Key words: amputation, ankle, biomechanics, hip, kinetics, knee, power, prosthesis, servicemember, unilateral.

Abbreviations: OIF/OEF = Operation Iraqi Freedom/Operation Enduring Freedom, PK = Power Knee, TFA = transfemoral amputation.
*Address all correspondence to Erik J. Wolf, PhD; Walter Reed National Military Medical Center, America Building No. 19, Room B322, 8901 Rockville Pike, Bethesda, MD 20889; 301-400-2082. Email: erik.wolf@med.navy.mil
http://dx.doi.org/10.1682/JRRD.2010.12.0234

Over 840 U.S. military servicemembers have sustained a major lower-limb amputation as a result of the current conflicts, Operation Iraqi Freedom/Operation Enduring Freedom (OIF/OEF) [1]. These servicemembers are almost always extremely motivated to reach their highest level of function. Whether remaining on Active Duty or eventually separating to civilian life, each individual will continue to have many physical obstacles to negotiate, including stairs and slopes.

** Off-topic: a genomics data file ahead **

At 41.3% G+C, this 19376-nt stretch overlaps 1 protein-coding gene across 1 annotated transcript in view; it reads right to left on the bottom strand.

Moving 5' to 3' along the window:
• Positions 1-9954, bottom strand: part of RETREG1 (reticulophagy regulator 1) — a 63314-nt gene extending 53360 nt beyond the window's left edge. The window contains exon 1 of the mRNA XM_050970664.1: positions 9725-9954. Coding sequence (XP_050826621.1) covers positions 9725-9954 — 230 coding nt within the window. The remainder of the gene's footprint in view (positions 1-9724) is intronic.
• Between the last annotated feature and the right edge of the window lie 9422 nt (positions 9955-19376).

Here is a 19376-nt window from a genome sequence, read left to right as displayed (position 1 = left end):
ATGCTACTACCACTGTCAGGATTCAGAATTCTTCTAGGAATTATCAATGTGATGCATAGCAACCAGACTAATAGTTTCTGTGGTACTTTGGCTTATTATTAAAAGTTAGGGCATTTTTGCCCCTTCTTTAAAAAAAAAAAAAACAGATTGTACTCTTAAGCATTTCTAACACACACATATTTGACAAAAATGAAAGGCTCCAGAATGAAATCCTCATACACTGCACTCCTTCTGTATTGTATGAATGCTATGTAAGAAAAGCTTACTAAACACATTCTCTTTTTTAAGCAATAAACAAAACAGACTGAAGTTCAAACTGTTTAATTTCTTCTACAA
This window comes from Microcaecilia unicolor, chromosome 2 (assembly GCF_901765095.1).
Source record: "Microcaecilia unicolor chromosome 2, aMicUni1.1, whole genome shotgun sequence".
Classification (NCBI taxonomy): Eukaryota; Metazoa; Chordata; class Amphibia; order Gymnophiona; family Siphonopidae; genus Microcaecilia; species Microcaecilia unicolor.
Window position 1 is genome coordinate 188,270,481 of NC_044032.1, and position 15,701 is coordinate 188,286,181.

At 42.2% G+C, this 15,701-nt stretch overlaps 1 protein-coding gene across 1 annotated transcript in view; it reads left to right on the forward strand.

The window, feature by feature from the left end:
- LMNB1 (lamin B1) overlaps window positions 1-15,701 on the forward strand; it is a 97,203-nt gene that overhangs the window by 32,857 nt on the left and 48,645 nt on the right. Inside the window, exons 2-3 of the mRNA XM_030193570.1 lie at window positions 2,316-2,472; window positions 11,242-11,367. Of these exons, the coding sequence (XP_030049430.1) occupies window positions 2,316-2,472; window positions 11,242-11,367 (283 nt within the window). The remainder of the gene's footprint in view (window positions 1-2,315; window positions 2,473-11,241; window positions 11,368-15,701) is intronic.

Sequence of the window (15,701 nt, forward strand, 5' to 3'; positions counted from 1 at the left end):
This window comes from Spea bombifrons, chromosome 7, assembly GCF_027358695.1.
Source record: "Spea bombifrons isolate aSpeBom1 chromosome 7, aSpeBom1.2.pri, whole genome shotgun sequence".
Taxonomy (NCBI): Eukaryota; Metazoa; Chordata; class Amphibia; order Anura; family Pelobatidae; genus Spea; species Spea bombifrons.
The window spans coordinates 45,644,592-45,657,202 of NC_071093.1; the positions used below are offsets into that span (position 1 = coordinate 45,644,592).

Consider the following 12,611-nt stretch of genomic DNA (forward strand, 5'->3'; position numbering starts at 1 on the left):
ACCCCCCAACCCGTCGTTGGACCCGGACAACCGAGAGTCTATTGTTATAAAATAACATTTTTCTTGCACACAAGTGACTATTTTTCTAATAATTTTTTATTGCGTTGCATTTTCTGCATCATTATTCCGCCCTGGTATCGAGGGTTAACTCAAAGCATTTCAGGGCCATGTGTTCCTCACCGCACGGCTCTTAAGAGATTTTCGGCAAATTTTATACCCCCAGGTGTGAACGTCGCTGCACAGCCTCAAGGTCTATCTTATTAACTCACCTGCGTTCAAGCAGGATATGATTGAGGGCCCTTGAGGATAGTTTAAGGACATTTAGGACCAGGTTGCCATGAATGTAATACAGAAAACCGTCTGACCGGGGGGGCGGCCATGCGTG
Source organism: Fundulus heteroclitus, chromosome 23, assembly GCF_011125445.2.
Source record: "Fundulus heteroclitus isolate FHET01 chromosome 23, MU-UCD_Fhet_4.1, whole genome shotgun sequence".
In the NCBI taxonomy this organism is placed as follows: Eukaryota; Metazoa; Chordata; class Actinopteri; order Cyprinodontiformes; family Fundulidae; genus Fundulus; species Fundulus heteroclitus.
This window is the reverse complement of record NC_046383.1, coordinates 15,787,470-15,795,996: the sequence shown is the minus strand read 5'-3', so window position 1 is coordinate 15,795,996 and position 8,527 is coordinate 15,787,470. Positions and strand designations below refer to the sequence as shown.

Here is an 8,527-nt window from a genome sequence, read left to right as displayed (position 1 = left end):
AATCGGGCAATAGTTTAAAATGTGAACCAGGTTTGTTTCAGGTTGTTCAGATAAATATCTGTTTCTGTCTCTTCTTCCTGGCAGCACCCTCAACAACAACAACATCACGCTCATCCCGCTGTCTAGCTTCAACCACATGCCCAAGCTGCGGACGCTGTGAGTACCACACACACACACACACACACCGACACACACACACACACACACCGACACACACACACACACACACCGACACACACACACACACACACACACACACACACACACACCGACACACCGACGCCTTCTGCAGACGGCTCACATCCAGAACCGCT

The loss of a limb, and the respective anatomical joints, has been shown to cause a deviation from –normalized– mobility and can result in asymmetries during gait [2–8]. These asymmetries have been reported to contribute to secondary injuries such as osteoarthritis, joint degeneration, and low-back pain [7,9–15]. Servicemembers with trauma, including amputation, to one or both lower limbs may be at a greater risk for secondary injuries because of additional physical compensations during ambulation. Ascending and descending slopes and stairs present a greater biomechanical challenge than overground walking. The additional difficulties associated with slopes and stairs may translate into additional degeneration of the remaining joints caused by increased forces and moments compared with overground walking.